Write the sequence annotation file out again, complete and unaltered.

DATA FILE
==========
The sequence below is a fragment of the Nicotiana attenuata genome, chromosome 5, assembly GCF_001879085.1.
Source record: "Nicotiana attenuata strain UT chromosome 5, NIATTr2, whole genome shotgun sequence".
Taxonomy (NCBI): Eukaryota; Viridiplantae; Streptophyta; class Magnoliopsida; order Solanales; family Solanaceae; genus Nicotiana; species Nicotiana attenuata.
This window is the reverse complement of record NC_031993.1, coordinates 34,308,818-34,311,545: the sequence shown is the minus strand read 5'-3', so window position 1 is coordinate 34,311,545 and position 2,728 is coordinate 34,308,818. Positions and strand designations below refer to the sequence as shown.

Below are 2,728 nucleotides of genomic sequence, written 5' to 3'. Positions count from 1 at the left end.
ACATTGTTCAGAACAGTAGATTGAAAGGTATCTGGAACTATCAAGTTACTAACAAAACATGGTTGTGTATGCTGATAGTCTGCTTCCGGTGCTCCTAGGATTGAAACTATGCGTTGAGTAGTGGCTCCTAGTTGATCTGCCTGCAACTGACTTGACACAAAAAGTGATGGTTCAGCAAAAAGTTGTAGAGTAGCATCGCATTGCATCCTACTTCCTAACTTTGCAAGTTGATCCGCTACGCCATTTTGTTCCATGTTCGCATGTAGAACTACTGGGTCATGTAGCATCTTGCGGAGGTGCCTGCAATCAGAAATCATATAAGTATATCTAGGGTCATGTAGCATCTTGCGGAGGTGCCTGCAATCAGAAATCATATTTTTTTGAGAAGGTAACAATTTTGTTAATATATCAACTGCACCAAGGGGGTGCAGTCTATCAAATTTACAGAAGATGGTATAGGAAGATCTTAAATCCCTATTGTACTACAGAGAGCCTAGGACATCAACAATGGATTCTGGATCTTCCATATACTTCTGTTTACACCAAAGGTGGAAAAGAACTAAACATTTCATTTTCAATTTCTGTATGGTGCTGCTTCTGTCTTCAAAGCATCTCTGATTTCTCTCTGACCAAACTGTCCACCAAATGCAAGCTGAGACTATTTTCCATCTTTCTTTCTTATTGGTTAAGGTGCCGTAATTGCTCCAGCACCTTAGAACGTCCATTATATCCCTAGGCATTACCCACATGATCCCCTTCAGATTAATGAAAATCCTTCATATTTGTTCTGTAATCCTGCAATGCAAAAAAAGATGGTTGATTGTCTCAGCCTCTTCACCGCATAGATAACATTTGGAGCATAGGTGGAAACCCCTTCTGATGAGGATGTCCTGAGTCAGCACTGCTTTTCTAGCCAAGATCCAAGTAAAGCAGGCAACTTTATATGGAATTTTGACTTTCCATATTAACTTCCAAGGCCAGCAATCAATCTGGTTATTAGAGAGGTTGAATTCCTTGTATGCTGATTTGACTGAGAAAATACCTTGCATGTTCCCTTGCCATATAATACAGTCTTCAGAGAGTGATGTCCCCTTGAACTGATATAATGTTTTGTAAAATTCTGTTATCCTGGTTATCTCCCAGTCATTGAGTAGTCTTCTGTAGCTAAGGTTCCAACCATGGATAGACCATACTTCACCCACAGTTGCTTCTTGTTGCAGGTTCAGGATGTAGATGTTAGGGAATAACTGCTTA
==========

The sequence below is a fragment of the Nicotiana attenuata genome, chromosome 5, assembly GCF_001879085.1.
Source record: "Nicotiana attenuata strain UT chromosome 5, NIATTr2, whole genome shotgun sequence".
Taxonomy (NCBI): Eukaryota; Viridiplantae; Streptophyta; class Magnoliopsida; order Solanales; family Solanaceae; genus Nicotiana; species Nicotiana attenuata.
This window is the reverse complement of record NC_031993.1, coordinates 34,308,818-34,311,545: the sequence shown is the minus strand read 5'-3', so window position 1 is coordinate 34,311,545 and position 2,728 is coordinate 34,308,818. Positions and strand designations below refer to the sequence as shown.

Below are 2,728 nucleotides of genomic sequence, written 5' to 3'. Positions count from 1 at the left end.
ACATTGTTCAGAACAGTAGATTGAAAGGTATCTGGAACTATCAAGTTACTAACAAAACATGGTTGTGTATGCTGATAGTCTGCTTCCGGTGCTCCTAGGATTGAAACTATGCGTTGAGTAGTGGCTCCTAGTTGATCTGCCTGCAACTGACTTGACACAAAAAGTGATGGTTCAGCAAAAAGTTGTAGAGTAGCATCGCATTGCATCCTACTTCCTAACTTTGCAAGTTGATCCGCTACGCCATTTTGTTCCATGTTCGCATGTAGAACTACTGGGTCATGTAGCATCTTGCGGAGGTGCCTGCAATCAGAAATCATATAAGTATATCTAGGGTCATGTAGCATCTTGCGGAGGTGCCTGCAATCAGAAATCATATTTTTTTGAGAAGGTAACAATTTTGTTAATATATCAACTGCACCAAGGGGGTGCAGTCTATCAAATTTACAGAAGATGGTATAGGAAGATCTTAAATCCCTATTGTACTACAGAGAGCCTAGGACATCAACAATGGATTCTGGATCTTCCATATACTTCTGTTTACACCAAAGGTGGAAAAGAACTAAACATTTCATTTTCAATTTCTGTATGGTGCTGCTTCTGTCTTCAAAGCATCTCTGATTTCTCTCTGACCAAACTGTCCACCAAATGCAAGCTGAGACTATTTTCCATCTTTCTTTCTTATTGGTTAAGGTGCCGTAATTGCTCCAGCACCTTAGAACGTCCATTATATCCCTAGGCATTACCCACATGATCCCCTTCAGATTAATGAAAATCCTTCATATTTGTTCTGTAATCCTGCAATGCAAAAAAAGATGGTTGATTGTCTCAGCCTCTTCACCGCATAGATAACATTTGGAGCATAGGTGGAAACCCCTTCTGATGAGGATGTCCTGAGTCAGCACTGCTTTTCTAGCCAAGATCCAAGTAAAGCAGGCAACTTTATATGGAATTTTGACTTTCCATATTAACTTCCAAGGCCAGCAATCAATCTGGTTATTAGAGAGGTTGAATTCCTTGTATGCTGATTTGACTGAGAAAATACCTTGCATGTTCCCTTGCCATATAATACAGTCTTCAGAGAGTGATGTCCCCTTGAACTGATATAATGTTTTGTAAAATTCTGTTATCCTGGTTATCTCCCAGTCATTGAGTAGTCTTCTGTAGCTAAGGTTCCAACCATGGATAGACCATACTTCACCCACAGTTGCTTCTTGTTGCAGGTTCAGGATGTAGATGTTAGGGAATAACTGCTTA